We'll be the first to admit that the omens weren't looking good for War in the North. Between Skyrim, Dragon Age 2 and The Witcher 2 it's not unreasonable to claim 2011's fantasy RPG accolades have already been wrapped up with a neat little bow.
On top of that, with buzz about The Hobbit unlikely to start for at least another twelve months (current estimates have the film down for Christmas 2012), plus the fact that the original trilogy was finished eight years ago, the all-powerful Lord of the Rings brand isn't exactly at the forefront of people's minds.
All evidence is pointing to War in the North being the right game at the wrong time, so we travelled to Seattle-based developer Snowblind Studios to see how right we were.
"Yeah, it is an odd time for a Lord of the Rings game," admits producer Ruth Tomandl, "but I think it's a great time for co-op action RPGs. There's a real lack of those on consoles right now."
In Snowblind's eyes, War in the North isn't intended to be competition for Skyrim, or any of the others. It's easy to see orcs and elves and immediately stuff it into the same category, but to do so would completely ignore the truth about the project.
"What we're really trying to do is recapture the feel of Baldur's Gate: Dark Alliance and those types of co-op games," Tomandl continues. "There really aren't a lot of co-op action RPGs on the consoles right now and we think there's a real void to fill there." There isn't a developer better placed to try.
Snowblind Studios was the outfit behind Baldur's Gate's Diablo-esque console spin-off Dark Alliance back on the original Xbox. When Warner Brothers bought up the studio in 2009 it was with an eye for a new Lord of the Rings game in the same vein.
The result is a relatively faithful hack-'n'- slasher - War in the North is a classic 'hub and spokes' world (there are safe towns and encampments with a handful of linear levels accessible from each one) with heavy emphasis on loot gathering and searching for rare drops - with a few extra features pinched from slightly more modern RPGs.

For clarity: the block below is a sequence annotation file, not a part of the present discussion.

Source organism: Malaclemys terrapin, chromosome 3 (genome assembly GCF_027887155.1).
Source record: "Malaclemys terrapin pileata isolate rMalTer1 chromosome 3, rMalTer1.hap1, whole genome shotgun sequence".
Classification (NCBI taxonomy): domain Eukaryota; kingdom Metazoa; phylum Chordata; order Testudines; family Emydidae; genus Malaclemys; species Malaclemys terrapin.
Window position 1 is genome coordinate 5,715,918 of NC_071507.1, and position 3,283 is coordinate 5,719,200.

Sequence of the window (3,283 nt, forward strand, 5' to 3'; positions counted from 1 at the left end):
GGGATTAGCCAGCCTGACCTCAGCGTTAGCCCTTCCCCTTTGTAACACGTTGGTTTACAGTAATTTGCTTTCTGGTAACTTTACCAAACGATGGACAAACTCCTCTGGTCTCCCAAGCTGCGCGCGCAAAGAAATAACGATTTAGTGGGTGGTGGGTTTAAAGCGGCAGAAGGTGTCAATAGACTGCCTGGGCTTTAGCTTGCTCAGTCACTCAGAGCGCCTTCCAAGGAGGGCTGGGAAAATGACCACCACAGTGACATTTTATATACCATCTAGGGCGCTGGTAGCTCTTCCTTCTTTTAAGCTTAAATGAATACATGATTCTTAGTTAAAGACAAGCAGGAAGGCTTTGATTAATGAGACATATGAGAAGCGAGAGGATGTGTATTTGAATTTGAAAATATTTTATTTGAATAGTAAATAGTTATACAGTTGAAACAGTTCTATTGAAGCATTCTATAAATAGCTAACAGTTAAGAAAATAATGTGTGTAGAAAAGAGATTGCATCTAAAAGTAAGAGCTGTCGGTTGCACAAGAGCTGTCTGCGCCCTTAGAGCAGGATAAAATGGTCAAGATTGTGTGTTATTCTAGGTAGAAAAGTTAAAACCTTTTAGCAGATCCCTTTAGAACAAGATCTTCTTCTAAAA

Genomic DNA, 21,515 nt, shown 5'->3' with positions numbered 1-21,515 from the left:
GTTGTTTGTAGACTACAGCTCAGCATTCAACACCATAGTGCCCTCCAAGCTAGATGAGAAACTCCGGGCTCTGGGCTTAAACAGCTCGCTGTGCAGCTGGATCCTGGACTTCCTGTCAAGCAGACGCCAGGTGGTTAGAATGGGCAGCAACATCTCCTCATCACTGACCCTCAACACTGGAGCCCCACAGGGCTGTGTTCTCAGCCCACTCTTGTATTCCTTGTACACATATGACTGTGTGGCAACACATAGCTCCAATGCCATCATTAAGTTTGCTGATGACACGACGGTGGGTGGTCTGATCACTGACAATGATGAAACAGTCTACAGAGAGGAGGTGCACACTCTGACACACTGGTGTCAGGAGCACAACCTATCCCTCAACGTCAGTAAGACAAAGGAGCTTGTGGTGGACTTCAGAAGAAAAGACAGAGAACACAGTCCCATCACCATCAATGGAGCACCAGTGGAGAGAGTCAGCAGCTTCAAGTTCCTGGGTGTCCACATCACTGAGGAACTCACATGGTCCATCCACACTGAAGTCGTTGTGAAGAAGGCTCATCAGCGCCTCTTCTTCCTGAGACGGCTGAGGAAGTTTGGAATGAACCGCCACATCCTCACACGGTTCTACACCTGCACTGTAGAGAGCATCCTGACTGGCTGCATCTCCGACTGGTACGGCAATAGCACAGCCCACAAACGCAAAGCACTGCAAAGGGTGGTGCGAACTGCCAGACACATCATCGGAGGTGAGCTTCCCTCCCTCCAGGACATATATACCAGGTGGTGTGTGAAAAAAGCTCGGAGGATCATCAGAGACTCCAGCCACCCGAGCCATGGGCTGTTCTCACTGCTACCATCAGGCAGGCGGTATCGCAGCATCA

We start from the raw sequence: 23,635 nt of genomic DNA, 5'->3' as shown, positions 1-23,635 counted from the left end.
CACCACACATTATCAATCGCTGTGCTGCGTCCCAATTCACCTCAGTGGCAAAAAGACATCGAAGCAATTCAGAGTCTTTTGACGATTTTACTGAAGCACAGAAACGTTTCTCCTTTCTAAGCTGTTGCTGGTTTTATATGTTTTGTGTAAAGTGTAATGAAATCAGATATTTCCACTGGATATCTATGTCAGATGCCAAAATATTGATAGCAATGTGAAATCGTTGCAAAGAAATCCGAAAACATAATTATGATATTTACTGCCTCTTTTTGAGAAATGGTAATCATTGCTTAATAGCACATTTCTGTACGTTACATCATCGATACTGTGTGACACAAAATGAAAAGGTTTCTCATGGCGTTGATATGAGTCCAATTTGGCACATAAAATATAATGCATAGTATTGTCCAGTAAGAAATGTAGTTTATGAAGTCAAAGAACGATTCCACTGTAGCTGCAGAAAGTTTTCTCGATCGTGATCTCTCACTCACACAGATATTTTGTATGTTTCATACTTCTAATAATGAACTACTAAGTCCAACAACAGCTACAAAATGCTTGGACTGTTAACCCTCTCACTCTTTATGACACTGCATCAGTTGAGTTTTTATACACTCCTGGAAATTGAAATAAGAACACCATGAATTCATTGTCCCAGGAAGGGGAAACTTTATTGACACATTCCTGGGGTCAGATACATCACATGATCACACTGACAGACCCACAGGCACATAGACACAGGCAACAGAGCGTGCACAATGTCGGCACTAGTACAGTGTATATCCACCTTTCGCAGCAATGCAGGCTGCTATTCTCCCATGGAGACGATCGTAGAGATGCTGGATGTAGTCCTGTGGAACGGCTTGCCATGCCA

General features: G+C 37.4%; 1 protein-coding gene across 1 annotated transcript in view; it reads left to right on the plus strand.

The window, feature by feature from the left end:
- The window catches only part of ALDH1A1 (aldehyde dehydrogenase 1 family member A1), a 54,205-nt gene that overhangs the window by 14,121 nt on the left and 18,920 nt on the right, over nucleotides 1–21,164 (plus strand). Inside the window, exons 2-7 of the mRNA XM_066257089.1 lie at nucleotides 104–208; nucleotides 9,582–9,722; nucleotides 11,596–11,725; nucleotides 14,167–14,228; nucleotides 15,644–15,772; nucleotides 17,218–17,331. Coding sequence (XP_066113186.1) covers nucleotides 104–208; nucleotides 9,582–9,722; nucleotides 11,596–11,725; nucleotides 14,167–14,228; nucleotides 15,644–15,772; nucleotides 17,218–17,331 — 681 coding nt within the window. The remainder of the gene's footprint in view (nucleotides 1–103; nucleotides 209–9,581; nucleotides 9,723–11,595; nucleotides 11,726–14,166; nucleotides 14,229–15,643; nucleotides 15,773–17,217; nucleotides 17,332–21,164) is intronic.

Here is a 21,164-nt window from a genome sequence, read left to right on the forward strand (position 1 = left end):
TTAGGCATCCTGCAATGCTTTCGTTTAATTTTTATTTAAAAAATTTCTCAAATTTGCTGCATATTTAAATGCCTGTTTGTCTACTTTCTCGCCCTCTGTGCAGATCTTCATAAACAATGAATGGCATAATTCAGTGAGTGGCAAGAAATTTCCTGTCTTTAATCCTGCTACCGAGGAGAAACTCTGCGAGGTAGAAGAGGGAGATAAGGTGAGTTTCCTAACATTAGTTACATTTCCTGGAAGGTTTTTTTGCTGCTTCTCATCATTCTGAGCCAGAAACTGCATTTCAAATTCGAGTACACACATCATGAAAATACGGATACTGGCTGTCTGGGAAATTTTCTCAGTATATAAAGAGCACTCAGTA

The key word is co-op. The game is designed from the ground up to be played with friends, to the point where solo gamers will have to complete the game with each character in order to see all that they're missing by going it alone.
War in the North's action kicks off moments after Frodo leaves The Shire for Rivendell. The Nazgul has arrived in the Shire for a quick stabbathon and you find yourself thrown into a ragtag fellowship of three featuring a ranger named Eradan, an elf called Andriel and a dwarf known as Farin. Their goal? To push back the forces of evil, and ultimately to head north and stop Sauron's lieutenant Agandaur from amassing a new army which would allow Mordor to open a northern front against the free races of Middle-Earth.
Three characters means three-player co-op, a seemingly odd choice but one Tomandl's happy with. "We tried two players and we tried four players, but ultimately we settled on the three.
It's unusual and it's not done very often, but it also stays true to the lore. A lot of the journeys in the books are in threes; the second book is mostly about Aragorn, Legolas and Gimli travelling together, for instance.
There maybe be five free races but as the Ents and Hobbits aren't as interesting to play as, three people made the most sense." While it's possible to customise each fighter (although visual attributes tend to be focused on facial details alone) the three heroes have distinct advantages and disadvantages in the field.